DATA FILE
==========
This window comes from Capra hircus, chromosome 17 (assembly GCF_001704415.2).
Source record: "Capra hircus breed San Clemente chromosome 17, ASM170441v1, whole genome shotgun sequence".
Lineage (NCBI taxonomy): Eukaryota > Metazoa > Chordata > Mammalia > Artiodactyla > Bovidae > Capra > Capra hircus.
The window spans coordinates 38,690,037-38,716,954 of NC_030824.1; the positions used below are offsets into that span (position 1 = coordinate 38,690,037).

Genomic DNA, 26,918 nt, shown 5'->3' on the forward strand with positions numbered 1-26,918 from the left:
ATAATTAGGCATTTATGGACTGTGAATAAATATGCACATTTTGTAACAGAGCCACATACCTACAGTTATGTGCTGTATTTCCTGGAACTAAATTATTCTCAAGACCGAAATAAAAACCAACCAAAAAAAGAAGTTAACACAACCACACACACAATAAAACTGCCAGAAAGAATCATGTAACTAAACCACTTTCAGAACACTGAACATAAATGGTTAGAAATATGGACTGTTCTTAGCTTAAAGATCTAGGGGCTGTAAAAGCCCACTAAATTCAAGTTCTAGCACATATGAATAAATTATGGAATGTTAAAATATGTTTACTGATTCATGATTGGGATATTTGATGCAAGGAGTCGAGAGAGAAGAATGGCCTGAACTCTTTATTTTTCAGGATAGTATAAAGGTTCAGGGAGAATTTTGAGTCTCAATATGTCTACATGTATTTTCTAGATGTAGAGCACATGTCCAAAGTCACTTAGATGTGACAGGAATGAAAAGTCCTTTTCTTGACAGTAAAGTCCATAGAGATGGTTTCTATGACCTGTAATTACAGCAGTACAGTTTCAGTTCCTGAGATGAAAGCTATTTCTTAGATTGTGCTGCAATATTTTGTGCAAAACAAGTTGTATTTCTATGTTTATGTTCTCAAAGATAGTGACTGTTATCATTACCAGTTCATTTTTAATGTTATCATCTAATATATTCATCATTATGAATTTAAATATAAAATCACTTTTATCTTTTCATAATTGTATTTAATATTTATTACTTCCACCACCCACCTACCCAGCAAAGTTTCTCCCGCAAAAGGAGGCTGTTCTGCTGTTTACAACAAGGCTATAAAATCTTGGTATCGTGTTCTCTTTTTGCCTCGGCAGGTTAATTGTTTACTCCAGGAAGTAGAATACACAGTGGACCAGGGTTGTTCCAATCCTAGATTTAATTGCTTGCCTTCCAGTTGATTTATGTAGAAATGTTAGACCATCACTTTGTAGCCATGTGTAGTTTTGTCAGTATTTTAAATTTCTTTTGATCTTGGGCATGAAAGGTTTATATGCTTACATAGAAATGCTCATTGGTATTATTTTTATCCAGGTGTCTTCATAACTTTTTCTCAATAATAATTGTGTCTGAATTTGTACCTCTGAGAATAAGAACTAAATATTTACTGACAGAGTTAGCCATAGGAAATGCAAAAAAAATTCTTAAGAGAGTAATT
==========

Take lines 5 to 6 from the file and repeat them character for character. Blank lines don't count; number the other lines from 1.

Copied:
Genomic DNA, 26,918 nt, shown 5'->3' on the forward strand with positions numbered 1-26,918 from the left:
ATAATTAGGCATTTATGGACTGTGAATAAATATGCACATTTTGTAACAGAGCCACATACCTACAGTTATGTGCTGTATTTCCTGGAACTAAATTATTCTCAAGACCGAAATAAAAACCAACCAAAAAAAGAAGTTAACACAACCACACACACAATAAAACTGCCAGAAAGAATCATGTAACTAAACCACTTTCAGAACACTGAACATAAATGGTTAGAAATATGGACTGTTCTTAGCTTAAAGATCTAGGGGCTGTAAAAGCCCACTAAATTCAAGTTCTAGCACATATGAATAAATTATGGAATGTTAAAATATGTTTACTGATTCATGATTGGGATATTTGATGCAAGGAGTCGAGAGAGAAGAATGGCCTGAACTCTTTATTTTTCAGGATAGTATAAAGGTTCAGGGAGAATTTTGAGTCTCAATATGTCTACATGTATTTTCTAGATGTAGAGCACATGTCCAAAGTCACTTAGATGTGACAGGAATGAAAAGTCCTTTTCTTGACAGTAAAGTCCATAGAGATGGTTTCTATGACCTGTAATTACAGCAGTACAGTTTCAGTTCCTGAGATGAAAGCTATTTCTTAGATTGTGCTGCAATATTTTGTGCAAAACAAGTTGTATTTCTATGTTTATGTTCTCAAAGATAGTGACTGTTATCATTACCAGTTCATTTTTAATGTTATCATCTAATATATTCATCATTATGAATTTAAATATAAAATCACTTTTATCTTTTCATAATTGTATTTAATATTTATTACTTCCACCACCCACCTACCCAGCAAAGTTTCTCCCGCAAAAGGAGGCTGTTCTGCTGTTTACAACAAGGCTATAAAATCTTGGTATCGTGTTCTCTTTTTGCCTCGGCAGGTTAATTGTTTACTCCAGGAAGTAGAATACACAGTGGACCAGGGTTGTTCCAATCCTAGATTTAATTGCTTGCCTTCCAGTTGATTTATGTAGAAATGTTAGACCATCACTTTGTAGCCATGTGTAGTTTTGTCAGTATTTTAAATTTCTTTTGATCTTGGGCATGAAAGGTTTATATGCTTACATAGAAATGCTCATTGGTATTATTTTTATCCAGGTGTCTTCATAACTTTTTCTCAATAATAATTGTGTCTGAATTTGTACCTCTGAGAATAAGAACTAAATATTTACTGACAGAGTTAGCCATAGGAAATGCAAAAAAAATTCTTAAGAGAGTAATT